Helicobacter pylori infection predicts favorable outcome in patients with gastric cancer

F. Wang, G.P. Sun, Y.F. Zou, F. Zhong, T. Ma, X.Q. Li, D. Wu



Recent studies have suggested a controversial role of Helicobacter pylori infection in gastric cancer prognosis. The aim of the present study was to investigate the potential impact of H. pylori status on the prognosis of patients with gastric cancer in a Chinese prospective cohort.


Between 2007 and 2009, 261 patients with curatively resected gastric cancer were enrolled in the study. H. pylori status was defined by means of immunohistochemical staining in tumour and non-neoplastic tissues. Treatment prognosis was measured in terms of cancer-specific survival and disease-free survival (dfs). Univariate and multivariate Cox regression models were used to assess the association between H. pylori status and patient prognosis.


Positivity for H. pylori infection was observed in 188 of the 261 patients (72.0%). In patients positive for H. pylori, m ean c ancer-specific s urvival w as 55.2 months [95% confidence interval (ci): 53.4 to 56.9 months] and mean dfs was 53.9 months (95% ci: 51.8 to 56.0 months); the same survivals were, respectively, 45.1 months (95% ci: 42.2 to 47.9 months) and 43.7 months (95% ci: 40.4 to 47.0 months) in patients negative for H. pylori. In univariate analysis, positive H. pylori status was associated with better cancerspecific survival [hazard ratio (hr): 0.486; 95% ci: 0.271 to 0.870; p = 0.015] and dfs (hr: 0.540; 95% ci: 0.307 to 0.950; p = 0.033). In multivariate analysis, H. pylori was an independent prognostic factor for cancer-specific survival (hr: 0.485; 95% ci: 0.265 to 0.889; p = 0.019).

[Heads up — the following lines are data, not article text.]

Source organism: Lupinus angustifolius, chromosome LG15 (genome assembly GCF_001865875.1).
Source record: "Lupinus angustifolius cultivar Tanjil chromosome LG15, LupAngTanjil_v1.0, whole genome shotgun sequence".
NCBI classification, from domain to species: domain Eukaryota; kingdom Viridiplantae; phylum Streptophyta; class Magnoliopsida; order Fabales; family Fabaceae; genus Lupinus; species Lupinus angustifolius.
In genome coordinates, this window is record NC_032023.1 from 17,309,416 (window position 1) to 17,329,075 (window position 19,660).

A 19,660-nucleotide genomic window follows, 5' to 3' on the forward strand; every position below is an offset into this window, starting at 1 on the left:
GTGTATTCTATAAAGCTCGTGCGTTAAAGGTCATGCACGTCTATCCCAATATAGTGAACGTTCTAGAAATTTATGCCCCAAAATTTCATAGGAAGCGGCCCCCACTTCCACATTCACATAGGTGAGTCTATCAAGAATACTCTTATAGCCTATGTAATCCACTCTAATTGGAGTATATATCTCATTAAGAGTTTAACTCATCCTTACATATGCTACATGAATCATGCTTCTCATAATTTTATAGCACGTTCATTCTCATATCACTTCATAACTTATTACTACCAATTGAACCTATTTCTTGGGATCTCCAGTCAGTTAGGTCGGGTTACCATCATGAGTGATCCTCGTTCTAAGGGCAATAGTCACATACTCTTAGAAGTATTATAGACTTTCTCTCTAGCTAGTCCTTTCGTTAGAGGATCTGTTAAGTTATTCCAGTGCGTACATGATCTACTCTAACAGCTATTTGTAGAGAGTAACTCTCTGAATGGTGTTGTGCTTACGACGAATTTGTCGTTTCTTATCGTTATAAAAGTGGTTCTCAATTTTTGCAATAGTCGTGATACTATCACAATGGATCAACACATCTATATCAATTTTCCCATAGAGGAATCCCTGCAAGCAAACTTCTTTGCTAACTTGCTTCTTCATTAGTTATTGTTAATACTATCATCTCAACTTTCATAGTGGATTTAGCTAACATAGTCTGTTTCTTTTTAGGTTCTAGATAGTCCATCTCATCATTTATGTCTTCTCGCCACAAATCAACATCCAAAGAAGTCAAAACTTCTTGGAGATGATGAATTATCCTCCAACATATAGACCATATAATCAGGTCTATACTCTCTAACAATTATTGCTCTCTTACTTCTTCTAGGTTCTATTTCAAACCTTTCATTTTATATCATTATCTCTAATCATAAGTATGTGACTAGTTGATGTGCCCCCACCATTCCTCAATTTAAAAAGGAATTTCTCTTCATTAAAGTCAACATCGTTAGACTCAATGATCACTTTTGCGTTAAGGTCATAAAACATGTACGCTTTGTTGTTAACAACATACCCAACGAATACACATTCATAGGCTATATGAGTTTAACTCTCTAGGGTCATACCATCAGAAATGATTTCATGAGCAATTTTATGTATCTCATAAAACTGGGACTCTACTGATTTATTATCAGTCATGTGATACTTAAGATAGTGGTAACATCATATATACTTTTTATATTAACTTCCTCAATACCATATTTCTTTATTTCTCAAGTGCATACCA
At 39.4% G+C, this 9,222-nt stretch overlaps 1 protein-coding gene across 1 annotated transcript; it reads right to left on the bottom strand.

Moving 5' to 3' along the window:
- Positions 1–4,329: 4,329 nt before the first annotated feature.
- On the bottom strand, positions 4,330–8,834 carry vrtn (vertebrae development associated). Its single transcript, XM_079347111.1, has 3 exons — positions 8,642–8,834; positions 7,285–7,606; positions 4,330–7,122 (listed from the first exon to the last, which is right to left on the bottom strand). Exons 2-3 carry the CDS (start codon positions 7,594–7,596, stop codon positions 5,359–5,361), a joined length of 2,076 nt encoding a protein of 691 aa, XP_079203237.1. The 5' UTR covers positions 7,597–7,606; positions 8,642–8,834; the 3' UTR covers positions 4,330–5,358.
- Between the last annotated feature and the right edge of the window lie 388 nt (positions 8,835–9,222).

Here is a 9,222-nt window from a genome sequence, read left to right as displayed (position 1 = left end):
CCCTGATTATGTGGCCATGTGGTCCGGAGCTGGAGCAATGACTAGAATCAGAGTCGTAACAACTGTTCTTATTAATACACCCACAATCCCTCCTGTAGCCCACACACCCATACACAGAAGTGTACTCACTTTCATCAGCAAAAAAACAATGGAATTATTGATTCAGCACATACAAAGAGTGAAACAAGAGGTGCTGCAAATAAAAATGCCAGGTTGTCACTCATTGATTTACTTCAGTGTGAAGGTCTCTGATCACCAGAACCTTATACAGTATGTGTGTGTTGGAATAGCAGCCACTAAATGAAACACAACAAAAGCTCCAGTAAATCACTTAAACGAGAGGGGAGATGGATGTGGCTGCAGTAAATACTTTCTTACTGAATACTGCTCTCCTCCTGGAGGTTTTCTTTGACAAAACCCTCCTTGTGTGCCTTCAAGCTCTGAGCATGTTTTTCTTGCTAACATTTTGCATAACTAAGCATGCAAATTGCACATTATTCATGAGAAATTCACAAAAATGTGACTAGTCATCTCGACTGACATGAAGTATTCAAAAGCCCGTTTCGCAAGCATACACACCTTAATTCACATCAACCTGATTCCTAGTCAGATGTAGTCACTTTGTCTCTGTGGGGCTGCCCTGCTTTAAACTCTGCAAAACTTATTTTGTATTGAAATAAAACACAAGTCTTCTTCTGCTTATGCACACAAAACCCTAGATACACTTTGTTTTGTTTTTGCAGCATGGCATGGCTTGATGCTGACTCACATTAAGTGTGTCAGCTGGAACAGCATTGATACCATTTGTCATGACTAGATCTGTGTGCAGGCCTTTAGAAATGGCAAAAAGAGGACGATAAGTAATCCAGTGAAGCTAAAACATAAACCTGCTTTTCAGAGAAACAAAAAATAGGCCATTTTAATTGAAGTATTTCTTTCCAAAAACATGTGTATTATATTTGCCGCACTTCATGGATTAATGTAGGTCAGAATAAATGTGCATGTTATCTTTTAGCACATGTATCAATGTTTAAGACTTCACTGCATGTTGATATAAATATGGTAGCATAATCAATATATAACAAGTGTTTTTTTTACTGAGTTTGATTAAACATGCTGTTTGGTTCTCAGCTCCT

Our study demonstrates that positive H. pylori status is a beneficial prognostic indicator in patients with gastric cancer and might suggest possible therapeutic approaches for gastric cancer. Further research is required to better understand inflammation mechanisms and cancer progression.


Helicobacter pylori; gastric cancer; survival; relapse

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DOI: http://dx.doi.org/10.3747/co.20.1417

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